Tracking overseas investment in rural land
With changes to overseas investment legislation on the horizon again, Bell Gully special counsel Glenn Shewan and partner Andrew Petersen examine what has happened to investment in rural land under the current rules and what may change with the latest proposals.
Overseas investment in rural land has jumped to centre stage in recent weeks. A vocal group of farmers and their supporters marched on Parliament, with the sale of farmland to overseas buyers for forestry among their concerns. Rural lobby groups are at odds, with different interest groups advocating for farm or forest.
With the government aiming to entrench rural land protections as part of its Overseas Investment Act reform, this is a critical time to assess how this legislation shapes investment in the rural sector. We take a look at how rural land investment is currently treated under the legislation and the likely impact of the proposed legislative amendments.
Farm land: the “counterfactual test” and the Rural Land directive
There is no doubt that foreign investment in New Zealand farm land has become progressively more difficult since 2015. Changes in Ministers’ approach to rural land applications and changes in government policy are both responsible for this.
Overseas buyers looking to acquire five hectares or more of non-urban land (other than forestry land) must demonstrate that their investment will bring “substantial and identifiable” benefits to New Zealand, beyond those that would arise in the absence of overseas investment.
In 2015, ministers in the National-led Government made the importance of the counterfactual test clear in their decision in the sale of the sought-after Lochinver Station in the central North Island. The applicant trying to buy the station had committed to substantial new investment into the property, but this was set against adoption of a hypothetical “well-funded New Zealand purchaser” as the counterfactual. Ministers determined that this hypothetical New Zealander would be expected to undertake almost all of the expected developments that the overseas investor had claimed, and declined consent. The Lochinver case highlighted the high threshold that investors faced then, and continue to face, in demonstrating substantial and identifiable benefits above a well-funded New Zealand purchaser.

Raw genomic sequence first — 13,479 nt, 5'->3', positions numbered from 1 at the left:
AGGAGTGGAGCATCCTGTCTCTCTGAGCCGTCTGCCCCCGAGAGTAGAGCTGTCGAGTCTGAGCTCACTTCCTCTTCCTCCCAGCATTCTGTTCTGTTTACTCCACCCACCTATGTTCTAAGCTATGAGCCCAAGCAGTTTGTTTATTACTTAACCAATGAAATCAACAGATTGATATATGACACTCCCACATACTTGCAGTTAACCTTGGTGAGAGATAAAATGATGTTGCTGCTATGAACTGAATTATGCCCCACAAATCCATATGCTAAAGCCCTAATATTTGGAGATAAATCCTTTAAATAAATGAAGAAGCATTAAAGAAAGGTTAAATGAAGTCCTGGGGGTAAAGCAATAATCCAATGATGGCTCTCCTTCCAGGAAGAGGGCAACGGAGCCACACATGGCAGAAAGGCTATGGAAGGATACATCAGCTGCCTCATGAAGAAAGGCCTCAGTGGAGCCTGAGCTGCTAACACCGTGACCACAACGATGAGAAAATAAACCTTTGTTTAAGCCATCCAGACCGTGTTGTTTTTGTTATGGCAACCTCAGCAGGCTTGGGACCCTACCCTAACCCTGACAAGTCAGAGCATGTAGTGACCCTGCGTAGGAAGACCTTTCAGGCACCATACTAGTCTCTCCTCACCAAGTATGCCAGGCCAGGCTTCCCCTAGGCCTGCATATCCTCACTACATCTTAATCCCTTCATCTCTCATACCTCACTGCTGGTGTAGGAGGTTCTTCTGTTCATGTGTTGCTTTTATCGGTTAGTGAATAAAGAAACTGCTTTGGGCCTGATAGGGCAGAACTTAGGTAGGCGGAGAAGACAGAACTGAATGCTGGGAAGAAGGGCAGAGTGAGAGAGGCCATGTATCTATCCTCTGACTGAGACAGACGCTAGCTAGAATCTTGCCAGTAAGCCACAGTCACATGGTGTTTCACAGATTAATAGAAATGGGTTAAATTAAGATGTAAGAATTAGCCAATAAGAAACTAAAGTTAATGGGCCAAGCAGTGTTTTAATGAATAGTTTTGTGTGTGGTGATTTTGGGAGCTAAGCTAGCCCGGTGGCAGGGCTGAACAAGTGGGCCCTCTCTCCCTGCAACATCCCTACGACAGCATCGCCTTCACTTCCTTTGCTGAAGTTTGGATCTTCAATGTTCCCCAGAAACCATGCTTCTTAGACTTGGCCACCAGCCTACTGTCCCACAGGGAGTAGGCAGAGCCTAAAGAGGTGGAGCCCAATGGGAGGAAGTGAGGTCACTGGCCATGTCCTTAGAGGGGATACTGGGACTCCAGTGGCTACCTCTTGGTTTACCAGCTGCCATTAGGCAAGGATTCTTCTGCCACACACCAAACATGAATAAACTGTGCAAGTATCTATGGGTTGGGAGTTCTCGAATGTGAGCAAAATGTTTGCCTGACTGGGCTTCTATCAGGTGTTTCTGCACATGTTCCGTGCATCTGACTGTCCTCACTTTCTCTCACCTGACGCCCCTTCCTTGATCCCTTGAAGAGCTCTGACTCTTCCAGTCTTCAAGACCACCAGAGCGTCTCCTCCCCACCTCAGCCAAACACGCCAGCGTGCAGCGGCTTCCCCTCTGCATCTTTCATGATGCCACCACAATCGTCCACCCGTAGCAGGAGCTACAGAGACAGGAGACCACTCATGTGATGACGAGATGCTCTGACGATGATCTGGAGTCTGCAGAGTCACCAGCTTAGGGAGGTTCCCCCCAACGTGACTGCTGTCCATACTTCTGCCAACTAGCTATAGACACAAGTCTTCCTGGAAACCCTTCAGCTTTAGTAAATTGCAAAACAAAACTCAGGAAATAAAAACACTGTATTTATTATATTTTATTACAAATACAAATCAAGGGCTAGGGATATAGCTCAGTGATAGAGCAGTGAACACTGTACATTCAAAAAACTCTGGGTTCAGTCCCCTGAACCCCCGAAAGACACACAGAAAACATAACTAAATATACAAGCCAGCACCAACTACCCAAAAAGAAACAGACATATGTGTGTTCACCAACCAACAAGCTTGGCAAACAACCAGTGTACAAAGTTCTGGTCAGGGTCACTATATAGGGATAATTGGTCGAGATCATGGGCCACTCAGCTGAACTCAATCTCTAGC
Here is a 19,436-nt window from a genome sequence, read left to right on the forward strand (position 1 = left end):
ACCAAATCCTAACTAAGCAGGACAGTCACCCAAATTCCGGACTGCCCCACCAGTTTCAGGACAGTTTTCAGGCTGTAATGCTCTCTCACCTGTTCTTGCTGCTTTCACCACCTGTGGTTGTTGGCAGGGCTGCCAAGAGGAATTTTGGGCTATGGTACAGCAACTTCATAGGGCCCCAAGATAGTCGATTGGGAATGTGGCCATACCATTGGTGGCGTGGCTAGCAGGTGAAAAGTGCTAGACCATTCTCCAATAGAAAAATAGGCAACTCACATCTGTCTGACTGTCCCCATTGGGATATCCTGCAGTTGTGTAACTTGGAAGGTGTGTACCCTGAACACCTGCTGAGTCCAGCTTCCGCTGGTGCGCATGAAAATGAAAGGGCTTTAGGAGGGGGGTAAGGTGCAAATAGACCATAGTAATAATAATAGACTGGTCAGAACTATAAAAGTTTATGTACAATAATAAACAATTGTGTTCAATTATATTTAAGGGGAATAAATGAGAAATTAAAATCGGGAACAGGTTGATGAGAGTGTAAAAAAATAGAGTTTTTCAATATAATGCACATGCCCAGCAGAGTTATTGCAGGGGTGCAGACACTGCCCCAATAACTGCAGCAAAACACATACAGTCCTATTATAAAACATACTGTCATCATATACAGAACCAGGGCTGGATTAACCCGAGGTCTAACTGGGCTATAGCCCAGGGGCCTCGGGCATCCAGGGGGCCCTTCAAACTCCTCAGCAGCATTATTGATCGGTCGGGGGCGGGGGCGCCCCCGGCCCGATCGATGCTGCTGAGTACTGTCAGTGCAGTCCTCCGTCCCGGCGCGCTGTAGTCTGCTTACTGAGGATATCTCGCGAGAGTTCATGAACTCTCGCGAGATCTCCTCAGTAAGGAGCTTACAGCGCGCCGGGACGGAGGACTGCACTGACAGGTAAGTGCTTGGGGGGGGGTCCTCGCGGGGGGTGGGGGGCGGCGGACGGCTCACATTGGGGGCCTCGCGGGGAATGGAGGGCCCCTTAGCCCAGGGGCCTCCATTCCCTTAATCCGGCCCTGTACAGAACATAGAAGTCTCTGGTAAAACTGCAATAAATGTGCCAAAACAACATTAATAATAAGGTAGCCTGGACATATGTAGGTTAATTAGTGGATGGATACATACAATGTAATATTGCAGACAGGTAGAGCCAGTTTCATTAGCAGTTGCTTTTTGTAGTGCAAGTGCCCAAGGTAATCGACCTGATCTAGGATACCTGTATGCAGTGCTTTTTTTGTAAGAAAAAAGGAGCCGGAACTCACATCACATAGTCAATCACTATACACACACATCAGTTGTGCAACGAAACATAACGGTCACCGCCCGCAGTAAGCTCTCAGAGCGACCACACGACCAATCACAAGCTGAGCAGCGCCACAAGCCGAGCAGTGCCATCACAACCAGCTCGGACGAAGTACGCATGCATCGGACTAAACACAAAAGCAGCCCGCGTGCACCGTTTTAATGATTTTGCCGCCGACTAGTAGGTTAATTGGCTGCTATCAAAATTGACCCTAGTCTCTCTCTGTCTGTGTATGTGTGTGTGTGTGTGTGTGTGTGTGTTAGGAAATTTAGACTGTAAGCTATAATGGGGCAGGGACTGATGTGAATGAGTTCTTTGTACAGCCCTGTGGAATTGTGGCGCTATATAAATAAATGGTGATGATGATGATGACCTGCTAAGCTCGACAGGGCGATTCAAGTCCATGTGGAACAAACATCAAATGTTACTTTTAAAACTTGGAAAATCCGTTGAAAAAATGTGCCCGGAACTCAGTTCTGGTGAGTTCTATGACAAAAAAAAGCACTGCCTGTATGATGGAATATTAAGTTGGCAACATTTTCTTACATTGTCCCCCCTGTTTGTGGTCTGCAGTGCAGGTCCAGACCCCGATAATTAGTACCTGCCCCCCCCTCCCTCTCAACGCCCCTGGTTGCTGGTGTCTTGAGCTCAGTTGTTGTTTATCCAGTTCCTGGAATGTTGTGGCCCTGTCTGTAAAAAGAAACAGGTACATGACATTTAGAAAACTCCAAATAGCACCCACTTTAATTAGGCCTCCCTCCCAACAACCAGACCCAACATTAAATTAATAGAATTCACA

Shortly after the Labour-led coalition came into power, a new factor emerged when Finance Minister Grant Robertson issued the Rural Land directive in November 2017. The directive requires the Overseas Investment Office to increase significantly its emphasis on specific benefits, like the creation of jobs, increased exports and increased processing of primary products when considering foreign investment in rural land. The effect of the directive has been to make obtaining consent for overseas investments in rural land much more onerous.
In a recent announcement, the government has signalled its intention to embed the provisions of the directive in the Overseas Investment Act as part of broader reform of this legislation. The government’s stated intention is to avoid future governments being able to change the approach to farm land acquisitions without Parliament’s consent.
Impact on farm land consent decisions
A review of recent decisions indicates that, taken together, these changes have indeed had a material impact on the numbers of consents obtained for investments in New Zealand farm land. Overall, we have seen a reduction in consents granted for acquisitions of farm land and an increased number of rejected applications. For example in the four months from July to October 2017, 80 percent of all OIO consents granted were for non-urban land (over five hectares), compared to only 25 percent in the same period for 2019.
Refusals to allow transactions such as the proposed Tegel chicken farm in Northland and the Waihī mine expansion sought by Oceana Gold have been highly publicised. Oceana Gold has now achieved consent from different ministers after making new applications, but there have also been other, less well-publicised declines. These include the case of a Chinese national seeking to acquire a “hobby farm and stables”, who was declined consent late last year, and that of Global Ag Properties which was declined consent to acquire more than 500 hectares of vineyard land in September this year. Most recently, in October, Canadian-owned Mercury Agriculture LP was declined consent to acquire an interest in Rangitata Dairies, which holds a large portfolio of rural land in the South Island.